In recitations you will be taught how to find or identify all of the things listed below. For an ISU-centric view of the sky we have divided things up into objects best seen during the Fall, Spring, and Summer semesters at ISU along with objects visible throughout the year from the latitude of Ames.
Why should you learn these things you ask? Well, first the prosaic reason, four times through the semester you will be tested on your knowledge of this material. More importantly the constellations are an interesting connection to the mythology and traditions of many cultures. Also found in this list is just a hint of the variety of objects that are found in our Universe (galaxies, pulsating stars, double stars, star clusters, nebulae...) which you may want to learn more about in some of our other astronomy classes at ISU.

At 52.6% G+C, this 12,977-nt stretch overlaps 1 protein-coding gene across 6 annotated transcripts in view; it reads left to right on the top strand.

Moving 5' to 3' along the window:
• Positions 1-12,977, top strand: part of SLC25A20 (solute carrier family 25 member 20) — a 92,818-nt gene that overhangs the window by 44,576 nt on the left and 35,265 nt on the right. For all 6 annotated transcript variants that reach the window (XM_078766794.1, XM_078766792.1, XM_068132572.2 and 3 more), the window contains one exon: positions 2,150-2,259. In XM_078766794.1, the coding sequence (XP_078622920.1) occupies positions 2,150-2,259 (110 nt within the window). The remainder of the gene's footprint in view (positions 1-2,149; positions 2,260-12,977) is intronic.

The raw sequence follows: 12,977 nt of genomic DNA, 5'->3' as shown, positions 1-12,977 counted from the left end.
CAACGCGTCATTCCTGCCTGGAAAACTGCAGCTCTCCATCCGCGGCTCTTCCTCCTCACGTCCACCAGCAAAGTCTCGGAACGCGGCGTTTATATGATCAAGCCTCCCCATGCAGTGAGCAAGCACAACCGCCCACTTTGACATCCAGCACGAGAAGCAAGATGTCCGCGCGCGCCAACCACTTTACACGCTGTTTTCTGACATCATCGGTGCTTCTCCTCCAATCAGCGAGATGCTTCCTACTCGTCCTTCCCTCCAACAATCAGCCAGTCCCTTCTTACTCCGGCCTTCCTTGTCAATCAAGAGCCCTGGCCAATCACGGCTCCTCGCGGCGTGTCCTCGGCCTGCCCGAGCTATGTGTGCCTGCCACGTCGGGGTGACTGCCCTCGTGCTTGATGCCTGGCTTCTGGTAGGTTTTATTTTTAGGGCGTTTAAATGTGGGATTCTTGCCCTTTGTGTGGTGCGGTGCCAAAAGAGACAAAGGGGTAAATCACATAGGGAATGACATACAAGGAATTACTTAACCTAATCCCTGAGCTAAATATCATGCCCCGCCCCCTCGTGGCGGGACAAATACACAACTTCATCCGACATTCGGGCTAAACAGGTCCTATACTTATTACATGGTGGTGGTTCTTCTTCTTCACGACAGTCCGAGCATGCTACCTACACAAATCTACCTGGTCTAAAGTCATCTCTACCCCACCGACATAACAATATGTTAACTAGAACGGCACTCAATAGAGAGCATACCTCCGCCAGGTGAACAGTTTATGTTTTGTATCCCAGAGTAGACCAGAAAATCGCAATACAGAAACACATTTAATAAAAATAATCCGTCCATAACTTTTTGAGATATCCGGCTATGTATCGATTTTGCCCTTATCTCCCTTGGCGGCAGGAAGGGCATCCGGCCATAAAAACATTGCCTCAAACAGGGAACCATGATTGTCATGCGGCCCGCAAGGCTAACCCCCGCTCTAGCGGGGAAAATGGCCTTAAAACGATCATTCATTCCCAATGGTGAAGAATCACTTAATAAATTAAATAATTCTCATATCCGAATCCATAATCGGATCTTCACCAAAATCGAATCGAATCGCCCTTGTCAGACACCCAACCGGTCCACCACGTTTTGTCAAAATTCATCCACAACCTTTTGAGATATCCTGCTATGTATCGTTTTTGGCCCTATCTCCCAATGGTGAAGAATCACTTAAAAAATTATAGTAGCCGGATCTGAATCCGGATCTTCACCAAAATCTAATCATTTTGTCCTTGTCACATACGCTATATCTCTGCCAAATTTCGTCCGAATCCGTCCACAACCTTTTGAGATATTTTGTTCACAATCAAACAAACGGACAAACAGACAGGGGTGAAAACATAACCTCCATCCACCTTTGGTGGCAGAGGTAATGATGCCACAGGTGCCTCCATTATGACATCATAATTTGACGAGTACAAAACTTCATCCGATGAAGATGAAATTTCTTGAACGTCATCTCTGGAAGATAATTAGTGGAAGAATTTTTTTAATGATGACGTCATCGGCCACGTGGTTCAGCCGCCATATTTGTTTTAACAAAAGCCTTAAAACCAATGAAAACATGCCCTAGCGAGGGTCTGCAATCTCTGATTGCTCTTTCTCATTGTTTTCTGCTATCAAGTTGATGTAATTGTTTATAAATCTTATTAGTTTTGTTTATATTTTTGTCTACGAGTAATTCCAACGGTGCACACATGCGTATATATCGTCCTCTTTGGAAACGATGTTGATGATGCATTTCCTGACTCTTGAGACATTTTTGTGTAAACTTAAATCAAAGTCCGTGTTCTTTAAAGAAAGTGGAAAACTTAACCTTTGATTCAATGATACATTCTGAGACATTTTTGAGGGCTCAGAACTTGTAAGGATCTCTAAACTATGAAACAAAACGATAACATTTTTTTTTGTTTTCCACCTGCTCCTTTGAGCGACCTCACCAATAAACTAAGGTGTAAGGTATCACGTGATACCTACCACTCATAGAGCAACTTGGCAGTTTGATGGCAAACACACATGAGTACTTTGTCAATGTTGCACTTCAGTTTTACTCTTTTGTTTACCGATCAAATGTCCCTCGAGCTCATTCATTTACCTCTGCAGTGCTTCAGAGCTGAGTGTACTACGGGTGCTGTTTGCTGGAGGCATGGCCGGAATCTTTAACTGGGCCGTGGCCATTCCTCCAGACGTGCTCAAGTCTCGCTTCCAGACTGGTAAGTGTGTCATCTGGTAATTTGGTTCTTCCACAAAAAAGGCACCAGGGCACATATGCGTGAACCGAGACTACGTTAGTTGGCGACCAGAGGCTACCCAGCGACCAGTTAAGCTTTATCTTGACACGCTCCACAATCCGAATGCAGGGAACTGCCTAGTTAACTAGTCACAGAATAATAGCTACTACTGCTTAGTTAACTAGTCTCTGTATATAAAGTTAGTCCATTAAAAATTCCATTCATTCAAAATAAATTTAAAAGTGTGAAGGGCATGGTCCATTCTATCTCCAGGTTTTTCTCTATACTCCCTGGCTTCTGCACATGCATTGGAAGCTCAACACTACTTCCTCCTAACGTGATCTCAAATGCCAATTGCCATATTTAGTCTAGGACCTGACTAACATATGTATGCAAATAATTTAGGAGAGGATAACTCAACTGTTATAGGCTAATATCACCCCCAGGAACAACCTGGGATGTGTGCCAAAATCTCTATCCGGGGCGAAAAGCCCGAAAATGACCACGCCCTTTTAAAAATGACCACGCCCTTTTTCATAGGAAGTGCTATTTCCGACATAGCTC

Classes are held in the planetarium, which is free of light and weather problems, but nothing can come close to matching the night sky. Be sure to observe the night sky frequently --- either alone or with friends, as you like, but look and see with your own eyes! Many of the things we will discuss are best observed in just that way. Practice finding planets, stars, and constellations, and note how their positions change. Watch the rapidly changing Moon. Learn to know the sky as a familiar friend. It can tell you the time of day or night or year, even your location on Earth. And perhaps above all, it is a thing of great wonder and beauty, giving rise to profound questions about the nature of our universe and about our place in it.